On Mon, Oct 17, 2022 at 12:52 PM Edward Catmur via Std-Proposals <std-proposals@lists.isocpp.org> wrote:
On Mon, 17 Oct 2022 at 17:31, Lénárd Szolnoki via Std-Proposals <std-proposals@lists.isocpp.org> wrote:
On 17 October 2022 12:38:32 BST, "Peter Sommerlad (C++) via Std-Proposals" <std-proposals@lists.isocpp.org> wrote:
>struct X{};
>auto & dangle = (X{} = X{});

The main issue here seems to be to return a reference from the assignment at all. And if `rvalue = something` returns a reference, it should better be an rvalue reference. If the object is expiring, then it is still expiring after you assign to it.

But we write the copy assignment operator as X& X::X(X&), and the move assignment operator as [X&] X::X(X&&); the implicit object parameter is not ref-qualified, so it can accept any value category, but for historical reasons it always returns lvalue. And this is what the automatically-generated assignment operators do as well.

Are you proposing to double the number of required/supported assignment operator overloads?

I think the first-order proposal here is for user-defined types to stop returning a reference from operator= at all. Programmers should just be able to return `void` from operator= wherever possible. Unfortunately that can't easily be supported for historical reasons:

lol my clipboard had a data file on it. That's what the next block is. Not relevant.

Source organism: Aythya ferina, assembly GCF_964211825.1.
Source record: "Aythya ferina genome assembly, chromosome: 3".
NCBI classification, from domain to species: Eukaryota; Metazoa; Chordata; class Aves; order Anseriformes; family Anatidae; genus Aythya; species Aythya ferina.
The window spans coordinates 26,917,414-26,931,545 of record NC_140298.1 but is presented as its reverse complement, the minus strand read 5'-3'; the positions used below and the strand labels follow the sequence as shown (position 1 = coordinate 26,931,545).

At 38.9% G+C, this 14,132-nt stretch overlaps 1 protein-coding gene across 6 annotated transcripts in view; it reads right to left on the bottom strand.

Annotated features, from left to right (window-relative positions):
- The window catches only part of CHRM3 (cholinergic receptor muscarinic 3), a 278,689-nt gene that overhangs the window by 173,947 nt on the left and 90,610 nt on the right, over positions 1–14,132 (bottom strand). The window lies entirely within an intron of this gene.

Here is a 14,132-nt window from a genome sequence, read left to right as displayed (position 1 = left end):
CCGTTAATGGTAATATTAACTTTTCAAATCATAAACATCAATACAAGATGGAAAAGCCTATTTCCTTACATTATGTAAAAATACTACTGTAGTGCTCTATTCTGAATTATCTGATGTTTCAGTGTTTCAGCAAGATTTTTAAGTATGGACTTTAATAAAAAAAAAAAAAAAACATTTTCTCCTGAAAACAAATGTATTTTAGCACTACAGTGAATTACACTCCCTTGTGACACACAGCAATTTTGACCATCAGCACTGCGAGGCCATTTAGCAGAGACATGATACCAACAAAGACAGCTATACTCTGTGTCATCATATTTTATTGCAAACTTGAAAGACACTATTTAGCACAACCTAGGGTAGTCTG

struct X {
        void operator=(const X&) = default;  // Proposal: Make this compile

    struct RuleOfZero {};
    RuleOfZero z;
    z = z = z;  // Caveat: But this C/C++98 code must continue to compile successfully

And C++20 Ranges made the situation exponentially worse by requiring all user-defined iterator types to proliferate the "reference-returning assignment" antipattern. So now such a proposal would also need to change the library side of things, too:

    struct It {
      using value_type = int;
      using difference_type = int;
      It(const It&);
      void operator=(const It&); // N.B.: void, not It&; this line breaks the static_assert below
      int operator*() const;
      It& operator++();
      void operator++(int); // N.B.: this line is actually already OK in C++20
    static_assert(std::input_iterator<It>); // Proposal: make this static_assert compile

    template<std::input_iterator It>
    It user_defined_algorithm(It& first) {
      return first = It();  // Proposal: designate this C++20 code as undesirable, and actively break it

I think these changes would all be great, but I think the relevant ship sailed in C++98 and then pretty much fell off the edge of the earth in C++20.